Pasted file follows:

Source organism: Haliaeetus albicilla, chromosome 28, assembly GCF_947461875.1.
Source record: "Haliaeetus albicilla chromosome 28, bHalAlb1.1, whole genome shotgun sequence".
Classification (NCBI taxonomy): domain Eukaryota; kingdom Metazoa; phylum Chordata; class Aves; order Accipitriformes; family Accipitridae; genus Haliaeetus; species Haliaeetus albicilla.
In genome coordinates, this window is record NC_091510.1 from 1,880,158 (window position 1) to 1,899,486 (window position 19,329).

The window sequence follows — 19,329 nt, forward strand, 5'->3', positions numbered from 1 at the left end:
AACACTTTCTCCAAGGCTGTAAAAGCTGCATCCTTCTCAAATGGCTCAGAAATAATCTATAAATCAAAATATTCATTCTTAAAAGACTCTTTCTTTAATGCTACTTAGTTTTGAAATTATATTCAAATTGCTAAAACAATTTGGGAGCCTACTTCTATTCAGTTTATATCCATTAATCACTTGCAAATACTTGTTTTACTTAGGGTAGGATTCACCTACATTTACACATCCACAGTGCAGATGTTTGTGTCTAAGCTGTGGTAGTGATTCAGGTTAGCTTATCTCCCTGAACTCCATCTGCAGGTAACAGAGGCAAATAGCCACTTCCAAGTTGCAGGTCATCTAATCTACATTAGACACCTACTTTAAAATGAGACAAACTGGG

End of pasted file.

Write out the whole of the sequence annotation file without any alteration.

Source organism: Haliaeetus albicilla, chromosome 28, assembly GCF_947461875.1.
Source record: "Haliaeetus albicilla chromosome 28, bHalAlb1.1, whole genome shotgun sequence".
Classification (NCBI taxonomy): domain Eukaryota; kingdom Metazoa; phylum Chordata; class Aves; order Accipitriformes; family Accipitridae; genus Haliaeetus; species Haliaeetus albicilla.
In genome coordinates, this window is record NC_091510.1 from 1,880,158 (window position 1) to 1,899,486 (window position 19,329).

The window sequence follows — 19,329 nt, forward strand, 5'->3', positions numbered from 1 at the left end:
AACACTTTCTCCAAGGCTGTAAAAGCTGCATCCTTCTCAAATGGCTCAGAAATAATCTATAAATCAAAATATTCATTCTTAAAAGACTCTTTCTTTAATGCTACTTAGTTTTGAAATTATATTCAAATTGCTAAAACAATTTGGGAGCCTACTTCTATTCAGTTTATATCCATTAATCACTTGCAAATACTTGTTTTACTTAGGGTAGGATTCACCTACATTTACACATCCACAGTGCAGATGTTTGTGTCTAAGCTGTGGTAGTGATTCAGGTTAGCTTATCTCCCTGAACTCCATCTGCAGGTAACAGAGGCAAATAGCCACTTCCAAGTTGCAGGTCATCTAATCTACATTAGACACCTACTTTAAAATGAGACAAACTGGG